Chapter Three: The Market

Chapter Three: The Market

Priority or no priority, Vance couldn't make a trek out of the quadrant without a stop by his capsule. Getting there meant snaking through a few stuffed blocks, meshing by mid-morning crowds while doing his level best to keep the package, well, level. Vance slithered, quick-stepped, apologized and ordered his way by people meandering between shifts, between needs, or just moving to move. That last had its reason in the capsules dominating spaces above the shops and restaurants lining the blocks.

Vance's own home, a queen-sized capsule, sat above a market selling all the essentials for life on Fibbonacci: pre-cooked meals, endless energy drinks, and clerks willing to complain about station life for hours. Vance skipped the market today, slapping his phone against the shop's side door and climbing the narrow stair to the third capsule level.

Heading through onto his floor, vance always felt like he'd entered some neon beehive. Golden lighting ringed the circular capsule doors, a halo around a similarly golden name and capsule number. Another phone tap against the blue-purple capsule door had the entry swinging inward, revealing a tube tall enough for him to stand in, but not much wider.

Vance had his bed stuffed up against the capsule's end, where he could look out the windowed back onto the streets below. The tinted blinding on the glass shifted open as Vance walked in, the speakers built into the capsule flipping to today's pre-programmed playlist, sending bebop jazz bouncing into the space. The wall to the left, near the head of his bed, flickered from its dull blue to a screen, scrolling onto Fibbonacci's news network. All a routine built for the end of a day that Vance was far from seeing.

He pressed up above him, opening a storage cabinet. Reaching in, he pulled out his quadrant passport. Stuffing the thin sheet into his jacket, Vance told himself that he'd save up enough for an encoded phone next time, eliminating the need for the physical pass. That's what Vance had told himself last time too, until he'd upgraded the capsule's TV instead.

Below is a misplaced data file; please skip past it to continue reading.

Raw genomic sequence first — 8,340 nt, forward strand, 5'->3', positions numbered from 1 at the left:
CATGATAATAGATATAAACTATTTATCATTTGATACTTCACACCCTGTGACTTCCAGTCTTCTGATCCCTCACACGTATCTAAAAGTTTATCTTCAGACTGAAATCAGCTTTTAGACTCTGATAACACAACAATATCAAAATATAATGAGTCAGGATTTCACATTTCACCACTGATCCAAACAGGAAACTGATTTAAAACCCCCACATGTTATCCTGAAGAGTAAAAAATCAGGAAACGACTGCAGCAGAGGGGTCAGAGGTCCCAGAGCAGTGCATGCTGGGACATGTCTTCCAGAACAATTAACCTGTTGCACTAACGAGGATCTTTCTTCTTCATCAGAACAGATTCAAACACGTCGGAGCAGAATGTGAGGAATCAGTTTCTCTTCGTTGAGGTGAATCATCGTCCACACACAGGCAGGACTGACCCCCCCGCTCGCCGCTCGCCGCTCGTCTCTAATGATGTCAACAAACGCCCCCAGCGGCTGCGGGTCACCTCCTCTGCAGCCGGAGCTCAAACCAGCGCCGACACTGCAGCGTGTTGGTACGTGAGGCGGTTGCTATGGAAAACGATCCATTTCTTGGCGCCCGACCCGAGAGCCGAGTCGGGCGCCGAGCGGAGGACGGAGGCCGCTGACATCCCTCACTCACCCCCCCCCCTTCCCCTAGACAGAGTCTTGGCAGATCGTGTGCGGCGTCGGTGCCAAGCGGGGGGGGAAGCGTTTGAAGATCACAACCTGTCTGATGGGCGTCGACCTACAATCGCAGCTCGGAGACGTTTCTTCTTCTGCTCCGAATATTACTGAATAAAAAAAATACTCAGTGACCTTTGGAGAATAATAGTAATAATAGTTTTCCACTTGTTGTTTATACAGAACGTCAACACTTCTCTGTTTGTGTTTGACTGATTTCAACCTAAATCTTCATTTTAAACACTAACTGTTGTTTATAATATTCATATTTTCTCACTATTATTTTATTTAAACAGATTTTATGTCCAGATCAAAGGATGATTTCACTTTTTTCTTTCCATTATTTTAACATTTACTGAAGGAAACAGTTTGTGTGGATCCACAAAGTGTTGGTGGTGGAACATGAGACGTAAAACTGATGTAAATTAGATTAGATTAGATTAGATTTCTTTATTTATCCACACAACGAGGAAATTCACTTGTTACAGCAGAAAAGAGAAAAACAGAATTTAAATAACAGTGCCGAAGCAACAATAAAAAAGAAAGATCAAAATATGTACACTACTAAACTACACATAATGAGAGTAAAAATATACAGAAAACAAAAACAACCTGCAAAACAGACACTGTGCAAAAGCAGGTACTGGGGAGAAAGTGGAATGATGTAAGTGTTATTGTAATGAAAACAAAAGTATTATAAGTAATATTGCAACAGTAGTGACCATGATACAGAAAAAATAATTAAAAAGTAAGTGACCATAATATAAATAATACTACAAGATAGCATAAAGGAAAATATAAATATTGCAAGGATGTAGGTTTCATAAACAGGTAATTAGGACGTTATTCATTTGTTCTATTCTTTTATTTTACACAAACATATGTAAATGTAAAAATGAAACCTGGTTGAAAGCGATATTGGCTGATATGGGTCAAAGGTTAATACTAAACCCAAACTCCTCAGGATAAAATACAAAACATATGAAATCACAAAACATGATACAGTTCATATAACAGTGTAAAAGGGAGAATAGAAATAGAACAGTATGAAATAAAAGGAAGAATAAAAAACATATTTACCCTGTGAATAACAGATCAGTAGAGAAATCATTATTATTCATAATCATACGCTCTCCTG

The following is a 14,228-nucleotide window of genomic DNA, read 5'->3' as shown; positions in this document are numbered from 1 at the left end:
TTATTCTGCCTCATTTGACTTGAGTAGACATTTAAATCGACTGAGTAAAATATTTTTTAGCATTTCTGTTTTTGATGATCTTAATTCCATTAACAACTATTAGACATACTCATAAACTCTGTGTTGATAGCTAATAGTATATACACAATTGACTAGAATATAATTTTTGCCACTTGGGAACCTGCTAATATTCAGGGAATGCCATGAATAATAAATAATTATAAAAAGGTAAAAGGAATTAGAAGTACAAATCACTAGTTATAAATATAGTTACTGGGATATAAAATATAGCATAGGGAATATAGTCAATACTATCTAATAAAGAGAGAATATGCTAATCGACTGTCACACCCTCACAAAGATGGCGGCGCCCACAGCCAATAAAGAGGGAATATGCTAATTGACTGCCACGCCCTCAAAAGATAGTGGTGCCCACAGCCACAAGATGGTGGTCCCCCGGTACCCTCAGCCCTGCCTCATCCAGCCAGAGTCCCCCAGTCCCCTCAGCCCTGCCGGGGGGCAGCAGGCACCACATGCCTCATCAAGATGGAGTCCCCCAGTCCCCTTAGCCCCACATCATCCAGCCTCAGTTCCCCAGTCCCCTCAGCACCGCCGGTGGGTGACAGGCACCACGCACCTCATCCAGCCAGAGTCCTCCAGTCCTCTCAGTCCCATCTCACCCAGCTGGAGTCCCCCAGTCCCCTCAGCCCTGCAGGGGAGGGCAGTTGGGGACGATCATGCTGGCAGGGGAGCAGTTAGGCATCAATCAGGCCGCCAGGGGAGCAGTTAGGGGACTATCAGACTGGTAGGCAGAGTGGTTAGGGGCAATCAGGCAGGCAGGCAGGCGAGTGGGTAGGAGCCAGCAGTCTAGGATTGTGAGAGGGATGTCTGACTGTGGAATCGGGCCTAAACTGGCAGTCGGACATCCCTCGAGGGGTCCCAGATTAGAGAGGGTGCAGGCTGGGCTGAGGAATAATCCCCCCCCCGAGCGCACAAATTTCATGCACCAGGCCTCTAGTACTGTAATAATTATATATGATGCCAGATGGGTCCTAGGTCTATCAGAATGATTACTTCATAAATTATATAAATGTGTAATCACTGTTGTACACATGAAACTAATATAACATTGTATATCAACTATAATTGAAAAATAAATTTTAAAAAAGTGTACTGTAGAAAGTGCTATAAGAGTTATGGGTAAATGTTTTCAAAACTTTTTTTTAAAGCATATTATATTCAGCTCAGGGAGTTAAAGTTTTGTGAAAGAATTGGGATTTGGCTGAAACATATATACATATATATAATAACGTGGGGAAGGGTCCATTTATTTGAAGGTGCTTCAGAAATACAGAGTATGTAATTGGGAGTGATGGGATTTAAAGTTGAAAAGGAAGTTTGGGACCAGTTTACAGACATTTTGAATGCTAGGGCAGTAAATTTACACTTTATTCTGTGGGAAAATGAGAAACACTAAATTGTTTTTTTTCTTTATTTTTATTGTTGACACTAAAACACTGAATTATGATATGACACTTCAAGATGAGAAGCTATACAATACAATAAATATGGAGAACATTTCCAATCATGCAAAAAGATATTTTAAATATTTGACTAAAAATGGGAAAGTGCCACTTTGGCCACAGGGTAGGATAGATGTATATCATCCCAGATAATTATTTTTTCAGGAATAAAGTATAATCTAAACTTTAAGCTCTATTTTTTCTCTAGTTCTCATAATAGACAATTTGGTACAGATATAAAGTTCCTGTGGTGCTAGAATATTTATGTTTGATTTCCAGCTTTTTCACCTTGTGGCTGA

With one lingering look at the small fridge and the microwave atop it—already, Vance's bacon breakfast wore thin—the courier ditched his apartment, used the shared restrooms at the hallway's end, and bounced back down to get his run started.

"It's not polite to vanish like that," Sasha said when Vance hit the street.

At first, Vance didn't recognize the woman. She'd ditched the dolled getup from before, standing instead in casual fare, trading the heels for running shoes and the dressy getup for one with pockets. She'd lost glitter and gained grit.

Vance frowned at the implications.

"Had a high priority come through from a good client," Vance shrugged. "You weren't paying me to wait."

"I thought we'd threatened you?"

"Must've missed it, sorry."

Vanced started off. The package wouldn't deliver itself. Snubbing Sasha and Reneau might make temporary enemies of the Troupe, but they had a whole goon gang at their disposal, and surely scoring the role of 'delivery man' was a step up over 'thug extra'. Any lingering animosity directed Vance's way seemed destined to fade against the prospect of inter-quadrant conflict.

In other words, Vance's professional life would be fine, thank you very much.

Sasha didn't see things that way. She matched Vance's gait, parsing his twists and turns through the streets with equal aplomb, all while picking through her phone as if for some merry stroll along the Ring.

"Gonna guess there's a reason you're following me?" Vance said when they hit a gap several minutes later, Sasha not a step behind.

"I thought you had the smarts to figure that out yourself."

Vance stopped, glanced back at Sasha, "You want me to deliver your package? Hand it over. I'll drop it after this run."

Sasha snagged a deep black oval from a pocket, handed it over to Vance. He stuffed it in a zipped pocket of his own, then fished out one of several combo locks and slid the tiny seal through the zipper's end.